Snowed-in South makes the best of day off from work, school
As the worst of a wintry storm passed through the Southeast, officials warned that roads remained treacherous
DURHAM, N.C. (AP) — Snowed-in Southerners made the best of a day without work or school Monday while officials warned that roads remained treacherous even as the worst of a wintry storm departed.
Snow, sleet and freezing rain tapered off across states from Georgia to West Virginia that were recovering from outages, canceled flights and numerous car wrecks. But officials cautioned that Tuesday's commute could be treacherous as plunging temperatures turn melted snow into ice on roads. The storm was blamed for at least three deaths in North Carolina.
Scores of schools canceled class Monday, and many businesses and government offices — including Virginia's executive-branch agencies in Richmond — were closed.
In Charlotte, North Carolina, police shut down a street Monday after reports of ice falling from the Duke Energy Center. And an overturned truck full of pigs added to traffic delays in the western part of that state.
For those staying close to home, the storm provided a chance to sled, drink hot chocolate with friends or simply take in a wintry landscape in places that don't often see so much of the white stuff.
In North Carolina's Durham County, where a foot (.3 meters) fell in places Sunday, kids reveled in a day off from school as a second dusting of snow and sleet fell Monday morning. Children threw snowballs or built snowmen.
Andrew Dedman, 16, was walking about a mile (1.6 kilometers) through a flurry to visit a friend on their day off from high school.
"We're just going to hang out, sit around, drink hot chocolate," he said.
Others ventured Monday into ankle-deep snowdrifts to walk dogs. Ron Gordon, 75, donned boots and a hooded winter jacket to take out his dog, Easy.
"She seems to like it," he said, holding a walking stick for extra traction. "She enjoys it more than I do."
The semi-retired photographer said he moved to Durham from Chicago several years ago and was surprised to see this much snow: "I didn't expect this."
The North Carolina Department of Transportation said a livestock truck carrying pigs overturned on Interstate 40 westbound near the Tennessee line. The westbound lanes were closed temporarily Monday so the pigs could be corralled, but at least one lane was reopened by midafternoon.
North Carolina Gov. Roy Cooper said Monday that the worst of the storm had passed, but residents — particularly motorists — should keep watch for dangerous conditions. Melting snow and ice could result in slick road conditions Tuesday morning as temperatures fall and moisture refreezes, Cooper said at a news conference. The Highway Patrol already had responded to hundreds of collisions and calls for services since the storm began.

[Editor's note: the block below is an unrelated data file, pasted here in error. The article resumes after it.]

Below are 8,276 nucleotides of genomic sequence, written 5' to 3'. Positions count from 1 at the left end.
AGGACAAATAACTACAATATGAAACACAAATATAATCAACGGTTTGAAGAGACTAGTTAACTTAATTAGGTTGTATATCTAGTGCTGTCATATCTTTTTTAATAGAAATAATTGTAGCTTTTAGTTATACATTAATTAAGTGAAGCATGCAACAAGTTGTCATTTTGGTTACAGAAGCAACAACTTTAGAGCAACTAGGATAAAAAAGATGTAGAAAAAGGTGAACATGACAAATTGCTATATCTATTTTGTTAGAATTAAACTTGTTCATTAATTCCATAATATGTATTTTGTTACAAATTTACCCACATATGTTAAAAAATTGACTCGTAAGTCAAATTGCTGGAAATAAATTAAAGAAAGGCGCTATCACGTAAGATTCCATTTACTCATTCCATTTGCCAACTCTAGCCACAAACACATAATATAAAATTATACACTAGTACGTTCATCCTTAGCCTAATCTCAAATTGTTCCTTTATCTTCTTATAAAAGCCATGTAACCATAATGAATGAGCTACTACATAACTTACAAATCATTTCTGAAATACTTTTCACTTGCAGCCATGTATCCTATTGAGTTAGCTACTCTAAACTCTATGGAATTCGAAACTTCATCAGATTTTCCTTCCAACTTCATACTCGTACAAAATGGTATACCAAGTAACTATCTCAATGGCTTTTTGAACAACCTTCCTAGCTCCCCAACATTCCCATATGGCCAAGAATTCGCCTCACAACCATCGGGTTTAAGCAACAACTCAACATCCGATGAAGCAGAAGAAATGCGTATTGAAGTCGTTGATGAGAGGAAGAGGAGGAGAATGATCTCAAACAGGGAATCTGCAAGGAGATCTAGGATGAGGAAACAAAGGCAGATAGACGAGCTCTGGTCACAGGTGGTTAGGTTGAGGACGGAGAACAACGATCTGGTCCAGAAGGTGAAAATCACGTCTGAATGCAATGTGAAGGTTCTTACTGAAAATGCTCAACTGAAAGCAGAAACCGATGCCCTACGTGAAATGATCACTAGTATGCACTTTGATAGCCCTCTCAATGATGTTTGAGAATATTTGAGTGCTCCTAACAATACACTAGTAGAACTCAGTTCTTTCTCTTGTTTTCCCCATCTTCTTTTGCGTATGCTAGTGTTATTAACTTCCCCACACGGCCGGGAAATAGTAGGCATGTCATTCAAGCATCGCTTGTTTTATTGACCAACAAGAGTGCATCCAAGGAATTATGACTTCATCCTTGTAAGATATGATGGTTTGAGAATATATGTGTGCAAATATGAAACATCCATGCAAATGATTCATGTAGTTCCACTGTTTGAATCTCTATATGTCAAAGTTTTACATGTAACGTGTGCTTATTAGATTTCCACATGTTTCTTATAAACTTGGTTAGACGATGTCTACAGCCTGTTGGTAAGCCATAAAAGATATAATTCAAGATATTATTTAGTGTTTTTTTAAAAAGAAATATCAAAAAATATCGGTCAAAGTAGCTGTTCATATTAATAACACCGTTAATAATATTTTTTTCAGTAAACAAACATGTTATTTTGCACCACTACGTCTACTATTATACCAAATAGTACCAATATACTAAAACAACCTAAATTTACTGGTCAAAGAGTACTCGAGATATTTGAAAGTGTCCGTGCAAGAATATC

Snowfall totals topped 20 inches (50 centimeters) in some areas of the western part of the state, according to the National Weather Service.
A truck driver died Sunday after suffering what appeared to be a heart attack from shoveling out his rig that got stuck at the height of the storm along Interstate 77 in the central part of the state, Yadkin County Emergency Services Director Keith Vestal said.
The state emergency operations center also said one man died Sunday when a tree fell on him in Mecklenburg County, while an ailing woman died in Haywood County when her oxygen was cut off due to power outages.
Governors and local officials declared emergencies ahead of the storm crossing several Southern states, which hit portions of North Carolina and Virginia particularly hard.
Flight cancellations and delays continued Monday at Charlotte Douglas International Airport, the sixth busiest airport in the country. The airport had nearly 400 cancellations, about one-fourth of its scheduled flights.
More than 244,000 power outages were reported across the region Monday morning, with North Carolina bearing the brunt of it, according to poweroutage.us. South Carolina, Virginia and Tennessee also had outages reported Monday.
Associated Press writers Ben Finley in Norfolk, Virginia, and Gary D. Robertson in Raleigh, North Carolina, contributed to this report.
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